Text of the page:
Cyber-Bullying Found in First Application of New Legislation
Nova Scotia court holds for Plaintiff in action under NS Cyber-Safety Act
In Candelora v. Feser, Justice Joshua Arnold of the Supreme Court of Nova Scotia presided over the first case brought under Nova Scotia’s Intimate Images and Cyber-Protection Act, S.N.S. 2017, c. 7. The Act creates a statutory tort under which individuals can bring civil actions for the distribution of intimate images or cyber-bullying, the latter of which was at issue in the case. The Act defines “cyber-bullying” as follows:
3(c) "cyber-bullying" means an electronic communication, direct or indirect, that causes or is likely to cause harm to another individual's health or well-being where the person responsible for the communication maliciously intended to cause harm to
another individual's health or well-being or was reckless with regard to the risk of harm to another individual's health or well-being, and may include:
(i) creating a web page, blog or profile in which the creator assumes the identity of another person,
(ii) impersonating another person as the author of content or a message,
(iii) disclosure of sensitive personal facts or breach of confidence,
(iv) threats, intimidation or menacing conduct,
(v) communications that are grossly offensive, indecent, or obscene,
(vi) communications that are harassment,
(vii) making a false allegation,
(viii) communications that incite or encourage another person to commit suicide,
(ix) communications that denigrate another person because of any prohibited ground of discrimination listed in Section 5 of the Human Rights Act, or
(x) communications that incite or encourage another person to do any of the foregoing…
In this case, the Plaintiff, Candelora, was involved in fairly contentious family/custody proceedings with the defendant Feser. During a pickup of the child of the former marriage, Candelora verbally referred to Feser’s new spouse, Dadas, as “a prostitute.” While it was uncontested that she used the word “prostitute” only as a derogatory term, some evidence later emerged that Dadas was, in fact, involved in the sex trade, giving rise to concerns on Candelora’s part about her son. Dialogue about this resulted in both Feser and Dadas unleashing a torrent of abusive, insulting Facebook posts about both Candelora and her lawyer in the family proceedings (long excerpts of which, along with related testimony, can be found in the decision). Candelora eventually brought an action against the two under the Act.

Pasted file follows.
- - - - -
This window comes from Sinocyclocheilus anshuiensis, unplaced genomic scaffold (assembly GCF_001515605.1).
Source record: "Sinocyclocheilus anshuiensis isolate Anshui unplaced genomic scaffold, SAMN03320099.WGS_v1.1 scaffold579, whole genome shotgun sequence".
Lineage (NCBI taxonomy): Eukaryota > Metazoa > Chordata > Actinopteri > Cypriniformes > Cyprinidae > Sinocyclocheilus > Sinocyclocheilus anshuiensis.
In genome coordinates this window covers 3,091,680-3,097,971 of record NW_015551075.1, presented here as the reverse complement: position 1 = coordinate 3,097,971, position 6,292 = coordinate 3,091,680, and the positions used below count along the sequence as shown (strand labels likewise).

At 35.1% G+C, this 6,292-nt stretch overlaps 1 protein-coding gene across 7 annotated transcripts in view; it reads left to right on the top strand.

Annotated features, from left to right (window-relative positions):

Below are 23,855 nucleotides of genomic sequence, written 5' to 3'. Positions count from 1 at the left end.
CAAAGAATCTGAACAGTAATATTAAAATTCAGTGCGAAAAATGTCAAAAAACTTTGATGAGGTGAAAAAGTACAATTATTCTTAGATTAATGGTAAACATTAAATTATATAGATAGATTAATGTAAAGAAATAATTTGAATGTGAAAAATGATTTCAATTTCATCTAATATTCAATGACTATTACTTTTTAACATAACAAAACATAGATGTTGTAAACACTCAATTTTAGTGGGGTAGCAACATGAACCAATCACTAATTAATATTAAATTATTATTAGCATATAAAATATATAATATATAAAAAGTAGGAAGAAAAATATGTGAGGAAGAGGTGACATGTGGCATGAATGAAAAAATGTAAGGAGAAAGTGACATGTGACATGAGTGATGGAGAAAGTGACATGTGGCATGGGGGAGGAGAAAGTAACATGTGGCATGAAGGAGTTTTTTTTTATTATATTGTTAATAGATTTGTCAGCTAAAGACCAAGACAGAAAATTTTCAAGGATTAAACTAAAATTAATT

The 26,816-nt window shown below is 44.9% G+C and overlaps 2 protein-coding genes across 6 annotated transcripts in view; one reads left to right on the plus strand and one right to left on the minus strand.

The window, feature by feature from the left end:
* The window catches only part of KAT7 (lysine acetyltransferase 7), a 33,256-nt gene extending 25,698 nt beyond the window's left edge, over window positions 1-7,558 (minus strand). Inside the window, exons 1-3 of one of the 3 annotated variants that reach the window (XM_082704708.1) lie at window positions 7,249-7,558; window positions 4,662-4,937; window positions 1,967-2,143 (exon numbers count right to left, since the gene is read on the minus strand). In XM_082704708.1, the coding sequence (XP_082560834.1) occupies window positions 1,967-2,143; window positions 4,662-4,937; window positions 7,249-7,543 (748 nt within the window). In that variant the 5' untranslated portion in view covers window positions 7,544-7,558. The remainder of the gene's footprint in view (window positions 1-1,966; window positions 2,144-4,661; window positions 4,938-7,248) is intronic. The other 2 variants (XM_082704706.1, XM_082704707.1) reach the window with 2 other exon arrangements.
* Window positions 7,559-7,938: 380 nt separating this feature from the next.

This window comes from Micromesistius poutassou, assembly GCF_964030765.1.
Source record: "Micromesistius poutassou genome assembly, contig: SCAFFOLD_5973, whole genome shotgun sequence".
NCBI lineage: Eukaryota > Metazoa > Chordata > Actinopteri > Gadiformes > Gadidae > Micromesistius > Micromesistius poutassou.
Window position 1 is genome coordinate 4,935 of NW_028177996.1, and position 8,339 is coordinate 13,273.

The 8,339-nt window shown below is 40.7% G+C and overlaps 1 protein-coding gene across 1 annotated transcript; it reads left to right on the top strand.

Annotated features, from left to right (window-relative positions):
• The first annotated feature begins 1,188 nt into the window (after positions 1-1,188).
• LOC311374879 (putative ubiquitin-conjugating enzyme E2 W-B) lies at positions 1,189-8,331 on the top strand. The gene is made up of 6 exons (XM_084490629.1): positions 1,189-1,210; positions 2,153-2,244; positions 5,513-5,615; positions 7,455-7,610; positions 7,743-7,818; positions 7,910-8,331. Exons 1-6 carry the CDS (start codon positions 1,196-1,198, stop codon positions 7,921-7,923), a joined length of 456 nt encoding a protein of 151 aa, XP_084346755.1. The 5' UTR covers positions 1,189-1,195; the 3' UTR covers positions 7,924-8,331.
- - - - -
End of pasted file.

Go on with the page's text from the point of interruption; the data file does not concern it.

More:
As this was a case of first instance, Arnold J. traced his way through various parts of the statute to underpin his findings. Facebook were clearly “electronic communications,” defined in the Act as “any form of electronic communication, including any text message, writing, photograph, picture recording or other matter that is communicated electronically.” On the issue of whether the postings were “direct or indirect,” the defendants argued that the posts were outside this scope because they were “private,” on the basis that Candelora was blocked from both Facebook accounts. Noting that Facebook posts have been held to constitute “publication” for defamation purposes, Justice Arnold noted that Dadas, in particular, had 4900 Facebook “friends” and many of her posts would receive 200-300 “likes.” He remarked:
The Facebook postings about Ms. Candelora are not private, whether or not she is blocked as a friend of the respondents. It would obviously defeat the entire purpose of this legislation if a respondent could avoid a claim based on Facebook postings simply by blocking the applicant.